It's kind of funny; when you think of Shinkansen, you think of the Tokaido Shinkansen, which runs from Tokyo to Osaka, but it turns out that since the Tokaido is the oldest line (first opened in 1964!) it's also the slowest. The segment I'm talking about is part of the Sanyo Shinkansen, which runs between Osaka and Hakata/Fukuoka. The segment in question, which opened for business in 1975, includes a trip through the 18km long Shinkanmon tunnel between the main island Honshu and the western island Kyushu.
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There are four basic services on the Sanyo Shinkansen: Kodama, Hikari, Hikari Rail Star, and Nozomi.
Nozomi are the super limited express shinkansen trains, stopping in cities of 1 million people or more. The trains are long (16 cars), new, clean, popular, and tend to be crowded. If you ride with an unreserved seat at rush hour, expect to stand for the first part of your ride.
Hikari and Hikari Rail Star are the middle ground. They make less than half as many stops as Kodama does, but they do stop at every significant metro area along the way. A "Hikari" is a train that runs on both the Tokaido and Sanyo Shinkansen; the "Hikari Rail Star" runs only to the west of Osaka, on the Sanyo Shinkansen.
The Kodama trains are the "locals." They make every stop on the line and tend to dwell for ~10 minutes or so at smaller stations while they wait for another train on a faster schedule to pass by. They are also generally run with older, steel frame, 6-car equipment, so in spite of the fact that they stop more often, they take longer to get back up to speed. The train that takes 89 minutes to go from Hiroshima to Kokura is a Kodama. Kodamas never make Tokyo -> Hakata runs from end to end, since that would take far too long. Instead, they run on smaller segments of the route, connecting with the faster trains to provide continuing service to stations not served by the more limited trains.
Between Tokyo and Osaka, Nozomis make up about 60% of the traffic on the Sanyo line, with the Hikari and Kodama comprising 20% each. However, on the Hiroshima -> Kokura run, the traffic is almost evenly balanced: 33% Nozomi, 33% Hikari, and 33% Kodama. Something that foreign tourists should take note of, is that the "all you can ride" Japan Rail Pass does not work on the Nozomi, so you miss out on the very fastest of the fast. Oh well.
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Of course, there are heaps of conventional trains as well. There's the Local (futsuu), Rapid (kaisoku) and Super Rapid (shin-kaisoku) which all charge the base fare. Locals make every stop, while the Rapids and Super Rapids skip the smaller stations. These trains always have commuter-like accomodations. Then there are Express (Kyuukou) and Limited Express (Tokkyuu) trains, which bear the most resemblance to Amtrak in this country. Most sleeper trains in Japan are classified as Express or Limited Express. They sometimes have lounges, or at least vending machines or airline-style foodservice. The Express trains are more expensive, and you generally don't find any express service except for sleeper trains in areas served by the Shinkansen.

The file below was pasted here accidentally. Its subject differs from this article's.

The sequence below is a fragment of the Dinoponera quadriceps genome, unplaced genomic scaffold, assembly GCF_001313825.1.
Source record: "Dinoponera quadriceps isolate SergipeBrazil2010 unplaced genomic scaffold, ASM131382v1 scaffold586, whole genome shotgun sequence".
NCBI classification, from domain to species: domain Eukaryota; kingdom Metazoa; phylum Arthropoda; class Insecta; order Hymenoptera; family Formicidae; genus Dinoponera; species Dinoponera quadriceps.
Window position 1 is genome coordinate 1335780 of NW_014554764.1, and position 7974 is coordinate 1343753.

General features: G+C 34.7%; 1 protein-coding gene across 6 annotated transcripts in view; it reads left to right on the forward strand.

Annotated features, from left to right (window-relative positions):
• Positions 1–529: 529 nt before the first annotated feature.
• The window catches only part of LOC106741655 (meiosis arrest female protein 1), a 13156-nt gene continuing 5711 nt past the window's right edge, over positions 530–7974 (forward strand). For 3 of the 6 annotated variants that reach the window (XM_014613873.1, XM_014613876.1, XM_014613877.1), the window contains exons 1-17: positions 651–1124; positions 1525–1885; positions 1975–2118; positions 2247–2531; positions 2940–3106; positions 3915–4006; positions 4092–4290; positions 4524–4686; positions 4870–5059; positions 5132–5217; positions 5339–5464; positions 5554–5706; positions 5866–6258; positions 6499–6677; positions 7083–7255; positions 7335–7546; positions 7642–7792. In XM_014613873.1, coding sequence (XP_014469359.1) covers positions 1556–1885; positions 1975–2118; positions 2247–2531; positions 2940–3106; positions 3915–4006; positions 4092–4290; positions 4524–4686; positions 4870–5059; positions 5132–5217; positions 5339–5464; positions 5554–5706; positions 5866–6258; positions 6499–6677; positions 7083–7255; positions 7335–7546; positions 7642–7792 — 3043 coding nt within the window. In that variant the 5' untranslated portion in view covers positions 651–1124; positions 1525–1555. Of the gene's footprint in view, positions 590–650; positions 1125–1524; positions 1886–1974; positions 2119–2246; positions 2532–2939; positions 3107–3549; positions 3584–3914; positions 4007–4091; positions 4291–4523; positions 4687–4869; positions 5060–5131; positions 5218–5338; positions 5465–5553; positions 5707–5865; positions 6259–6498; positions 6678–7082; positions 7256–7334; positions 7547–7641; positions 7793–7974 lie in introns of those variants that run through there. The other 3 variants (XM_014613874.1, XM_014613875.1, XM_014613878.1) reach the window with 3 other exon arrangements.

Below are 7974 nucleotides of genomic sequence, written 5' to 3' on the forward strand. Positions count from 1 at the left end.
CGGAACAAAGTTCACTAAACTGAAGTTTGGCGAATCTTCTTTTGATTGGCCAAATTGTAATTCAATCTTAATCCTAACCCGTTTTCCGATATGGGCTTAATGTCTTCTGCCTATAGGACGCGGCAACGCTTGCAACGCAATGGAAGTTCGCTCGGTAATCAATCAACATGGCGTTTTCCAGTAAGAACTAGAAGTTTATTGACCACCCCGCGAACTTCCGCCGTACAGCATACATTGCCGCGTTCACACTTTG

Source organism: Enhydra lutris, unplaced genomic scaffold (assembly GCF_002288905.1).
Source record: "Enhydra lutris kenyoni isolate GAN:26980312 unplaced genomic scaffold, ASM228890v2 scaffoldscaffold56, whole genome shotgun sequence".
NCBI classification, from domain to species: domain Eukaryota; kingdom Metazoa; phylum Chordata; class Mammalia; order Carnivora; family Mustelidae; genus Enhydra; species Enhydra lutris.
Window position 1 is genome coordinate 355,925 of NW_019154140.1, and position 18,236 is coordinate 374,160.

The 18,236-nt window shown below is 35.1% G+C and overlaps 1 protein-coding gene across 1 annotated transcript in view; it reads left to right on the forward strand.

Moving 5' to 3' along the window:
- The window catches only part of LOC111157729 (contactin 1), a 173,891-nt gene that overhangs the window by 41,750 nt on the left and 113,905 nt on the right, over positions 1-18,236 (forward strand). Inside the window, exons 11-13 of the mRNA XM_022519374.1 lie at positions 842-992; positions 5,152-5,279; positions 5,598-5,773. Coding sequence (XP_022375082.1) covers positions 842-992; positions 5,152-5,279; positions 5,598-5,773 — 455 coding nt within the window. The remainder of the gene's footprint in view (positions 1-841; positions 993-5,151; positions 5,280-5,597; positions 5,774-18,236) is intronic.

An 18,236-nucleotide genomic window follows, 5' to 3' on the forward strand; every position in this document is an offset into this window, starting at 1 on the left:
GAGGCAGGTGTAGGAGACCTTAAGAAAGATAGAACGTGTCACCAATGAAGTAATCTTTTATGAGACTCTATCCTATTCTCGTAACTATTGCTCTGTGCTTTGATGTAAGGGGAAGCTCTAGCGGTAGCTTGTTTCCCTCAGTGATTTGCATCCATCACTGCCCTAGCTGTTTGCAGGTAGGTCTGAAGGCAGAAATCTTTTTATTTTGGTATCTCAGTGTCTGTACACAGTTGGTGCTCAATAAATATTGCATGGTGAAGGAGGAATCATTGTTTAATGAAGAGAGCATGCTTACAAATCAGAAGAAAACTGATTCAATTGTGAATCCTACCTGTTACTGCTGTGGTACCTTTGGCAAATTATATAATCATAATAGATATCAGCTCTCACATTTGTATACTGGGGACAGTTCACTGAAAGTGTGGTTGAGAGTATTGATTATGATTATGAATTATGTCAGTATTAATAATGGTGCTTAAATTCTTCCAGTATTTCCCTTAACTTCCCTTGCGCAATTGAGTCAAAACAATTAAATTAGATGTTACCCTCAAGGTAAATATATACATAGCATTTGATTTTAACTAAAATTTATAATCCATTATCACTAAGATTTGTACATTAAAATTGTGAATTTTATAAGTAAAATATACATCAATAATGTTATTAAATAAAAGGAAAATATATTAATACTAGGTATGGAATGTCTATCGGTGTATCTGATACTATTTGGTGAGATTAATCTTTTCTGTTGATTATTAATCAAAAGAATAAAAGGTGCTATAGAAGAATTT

Nearly all service (including the shinkansen) is run with EMUs or DMUs. I prefer the US in that respect, since older MUs can be extremely noisy. Conventional lines in Japan are on a 1067mm narrow gauge, but the Shinkansen is standard, 1435mm gauge track. The trains themselves are wider than most standard-gauge equipment, and comfortably seat 5 people abreast with an aisle wide enough to fit large suitcases (there is no checked baggage on the Shinkansen.)
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While I was in Hiroshima, I did ride the shinkansen through Kokura on two occasions, although I've never had the opportunity to make the 44 minute run. While the Hikari and Kodama both cost the same, the Nozomi is a little more expensive. Needless to say, I took the Hikari both times, and I continued on to the end of the line in Hakata both times as well. Even the Hikari sometimes makes only one stop on the way, in Yamaguchi or Tokuyama - other than that, it just goes. And boy does it go! It probably takes about 5 minutes to get up to top speed. The gearing is different, so it's 0-100kph time is way slower than the local trains on the conventional lines, but it just keeps going. The train spends perhaps 90% of its route either on an elevated viaduct or in a tunnel, so the view is frequently obstructed, but you can still see a lot of stuff go whizzing by really fast. The ride is extremely smooth, although there is definitely a sense of motion. It's kind of disorienting when you travel through the comfort spiral before a curve - the same sort of dizzy feeling you get when an airplane is banking into a turn.
You can bet just about anything that if the shinkansen schedule says it takes 44 minutes, it takes 44 minutes to make the trip. Barring some sort of equipment failure (so rare it makes the national news when it happens) you WILL arrive within 1 minute of the schedule, with a slightly early arrival being the rule. Arriving even 1 minute late is considered absolutely unacceptable, because trains sometimes run on 3 minute headways, and even the slightest delay would cause a ripple effect through the entire system. You'd think that with a schedule this packed, the system would fall apart regularly but it doesn't. If you're watching the seconds tick by on a cell phone that synchronizes its clock from the tower, a departure scheduled at 8:20am departs at 8:20:00am.
It's a truly amazing system, dare I say it unmatched even in Europe, but you pay for it. Even with the enormous economies of scale, a four hour trip with a reserved seat from Hiroshima to Tokyo can cost you nearly $200. If you don't have a reserved seat, you'll can get stuck standing for at least part of your journey at rush hour - and remember, most of these trains seat more than 1300.